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Multichannel Combiners
In order for multiple transmitters to broadcast via a shared antenna, it is necessary to connect the transmitter outputs using a combiner so that they can't interfere with one another (isolation), and to route all of the RF power to the antenna (insertion loss). Bandpass filters or phase-adjusted transmission lines are used to set the frequencies in the combiners. The bandpass filters can also be used to suppress spurious emissions (with integrated mask filtering for DTV, DAB, T-DMB etc.).
Starpoint and Manifold Combiners
Transmitters can be isolated from each other by connecting a bandpass filter to each output. To achieve good matching for the operating channels, the outputs of these filters must be connected via a suitable matching network. It's important to keep in mind that this system will exhibit a total mismatch outside the operating channels, due to total reflection by the bandpass filters. Frequency changes or extensions are difficult to accomplish with combiners of these kinds, because the matching networks have to be optimized for the new frequencies.
Constant Impedance Broadband (CIB) Combiners
Good isolation, broadband matching and easy modification can be achieved in the CIB combiner with a combination of bandpass filters and 3 dB couplers.
The signal applied to the narrowband input is fed via the narrowband 3 dB coupler into the two bandpass filters, then recombined afterwards in the wideband 3 dB coupler and routed to the antenna output.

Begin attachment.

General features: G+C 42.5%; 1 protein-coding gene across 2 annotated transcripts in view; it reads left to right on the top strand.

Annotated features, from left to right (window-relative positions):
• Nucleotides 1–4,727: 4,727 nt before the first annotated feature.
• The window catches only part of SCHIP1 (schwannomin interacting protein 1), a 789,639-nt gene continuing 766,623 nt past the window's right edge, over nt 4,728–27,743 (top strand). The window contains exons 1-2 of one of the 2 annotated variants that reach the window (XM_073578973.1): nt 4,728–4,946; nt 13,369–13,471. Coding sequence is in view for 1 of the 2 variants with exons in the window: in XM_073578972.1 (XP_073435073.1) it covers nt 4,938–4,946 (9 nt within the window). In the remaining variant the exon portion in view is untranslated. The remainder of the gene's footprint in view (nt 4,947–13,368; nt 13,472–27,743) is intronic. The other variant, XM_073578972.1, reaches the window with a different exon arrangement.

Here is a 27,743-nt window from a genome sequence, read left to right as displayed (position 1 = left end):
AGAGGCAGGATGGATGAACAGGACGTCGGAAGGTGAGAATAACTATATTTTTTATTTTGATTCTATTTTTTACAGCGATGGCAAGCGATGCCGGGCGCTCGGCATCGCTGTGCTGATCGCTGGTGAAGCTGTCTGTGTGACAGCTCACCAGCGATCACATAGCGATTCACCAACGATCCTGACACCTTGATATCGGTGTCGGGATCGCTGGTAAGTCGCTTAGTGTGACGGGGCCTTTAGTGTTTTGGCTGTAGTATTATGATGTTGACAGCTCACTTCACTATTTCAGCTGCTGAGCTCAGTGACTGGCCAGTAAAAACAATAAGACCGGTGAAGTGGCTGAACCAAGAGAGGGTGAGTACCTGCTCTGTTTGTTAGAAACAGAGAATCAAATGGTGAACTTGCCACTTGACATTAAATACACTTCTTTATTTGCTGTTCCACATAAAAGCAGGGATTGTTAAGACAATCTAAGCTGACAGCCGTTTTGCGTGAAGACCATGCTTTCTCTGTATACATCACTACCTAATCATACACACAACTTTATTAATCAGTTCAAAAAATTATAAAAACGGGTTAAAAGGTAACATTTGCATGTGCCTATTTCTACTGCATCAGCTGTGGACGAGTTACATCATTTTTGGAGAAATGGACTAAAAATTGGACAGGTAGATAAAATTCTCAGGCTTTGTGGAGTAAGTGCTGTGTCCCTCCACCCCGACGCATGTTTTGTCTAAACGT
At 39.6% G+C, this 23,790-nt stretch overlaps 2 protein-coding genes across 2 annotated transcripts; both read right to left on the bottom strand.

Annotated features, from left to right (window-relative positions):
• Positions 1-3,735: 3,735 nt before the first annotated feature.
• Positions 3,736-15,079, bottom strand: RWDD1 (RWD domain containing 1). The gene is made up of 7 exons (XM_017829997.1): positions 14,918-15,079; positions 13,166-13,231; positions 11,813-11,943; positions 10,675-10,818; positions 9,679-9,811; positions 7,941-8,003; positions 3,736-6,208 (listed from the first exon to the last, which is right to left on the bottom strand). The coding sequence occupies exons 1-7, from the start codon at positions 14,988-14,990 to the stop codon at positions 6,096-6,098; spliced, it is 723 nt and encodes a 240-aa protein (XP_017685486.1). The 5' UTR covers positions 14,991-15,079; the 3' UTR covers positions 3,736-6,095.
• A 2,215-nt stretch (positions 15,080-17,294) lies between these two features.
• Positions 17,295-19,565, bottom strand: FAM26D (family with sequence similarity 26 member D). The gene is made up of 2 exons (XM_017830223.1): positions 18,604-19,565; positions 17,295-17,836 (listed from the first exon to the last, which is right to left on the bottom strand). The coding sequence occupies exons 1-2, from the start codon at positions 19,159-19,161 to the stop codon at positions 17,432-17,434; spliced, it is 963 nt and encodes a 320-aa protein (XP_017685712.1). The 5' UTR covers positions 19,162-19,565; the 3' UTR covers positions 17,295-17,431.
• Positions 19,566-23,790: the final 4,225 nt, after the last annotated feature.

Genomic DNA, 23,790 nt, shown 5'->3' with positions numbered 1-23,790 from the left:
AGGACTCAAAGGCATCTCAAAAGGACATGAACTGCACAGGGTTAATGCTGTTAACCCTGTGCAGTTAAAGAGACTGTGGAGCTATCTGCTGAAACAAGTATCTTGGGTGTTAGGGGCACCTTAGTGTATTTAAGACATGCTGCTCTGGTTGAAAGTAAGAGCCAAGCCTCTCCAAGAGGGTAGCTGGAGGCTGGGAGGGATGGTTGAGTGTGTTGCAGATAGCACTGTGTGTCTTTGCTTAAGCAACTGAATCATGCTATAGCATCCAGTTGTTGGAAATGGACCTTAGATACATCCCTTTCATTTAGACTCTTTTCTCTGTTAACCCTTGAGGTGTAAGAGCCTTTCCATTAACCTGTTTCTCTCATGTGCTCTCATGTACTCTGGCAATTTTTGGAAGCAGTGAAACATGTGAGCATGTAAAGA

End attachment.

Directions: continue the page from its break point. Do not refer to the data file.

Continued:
The signals fed into the wideband input arrive at the filter ports via the wideband 3 dB coupler, which totally reflects them back to the wideband coupler. They are then routed to the antenna output.
All of the ports are broadband-matched (yielding constant impedance across a broad band).
Any transmitter signal can be fed into the wide-band input as long as the frequency spacing across the filters' pass-band range is large enough to ensure total reflection. Even adjacent channels can be combined if the slopes of the filter curves are steep enough. CIB combiners are the preferred components for designing multichannel combiners because they provide the greatest flexibility for configuring channels and power levels.
Stretchline Combiners
Stretchline combiners take advantage of the differences in wavelength among transmitter frequencies. The signals are split by the first 3 dB coupler and output to two transmission lines. The phases at the input to the second 3 dB coupler are modified by carefully adjusting the line lengths for routing the signals to the antenna output. Stretchline combiners have very low insertion loss and a high power rating, but can only combine channels spaced by more than 3 channels.
Combinations of Multiple Combiners
CIB combiners can be almost arbitrarily cascaded. Additional units can be connected to the wideband input or the output.
Starpoint, manifold and stretchline combiners can be connected to the wideband input of CIB combiners to add even more channels.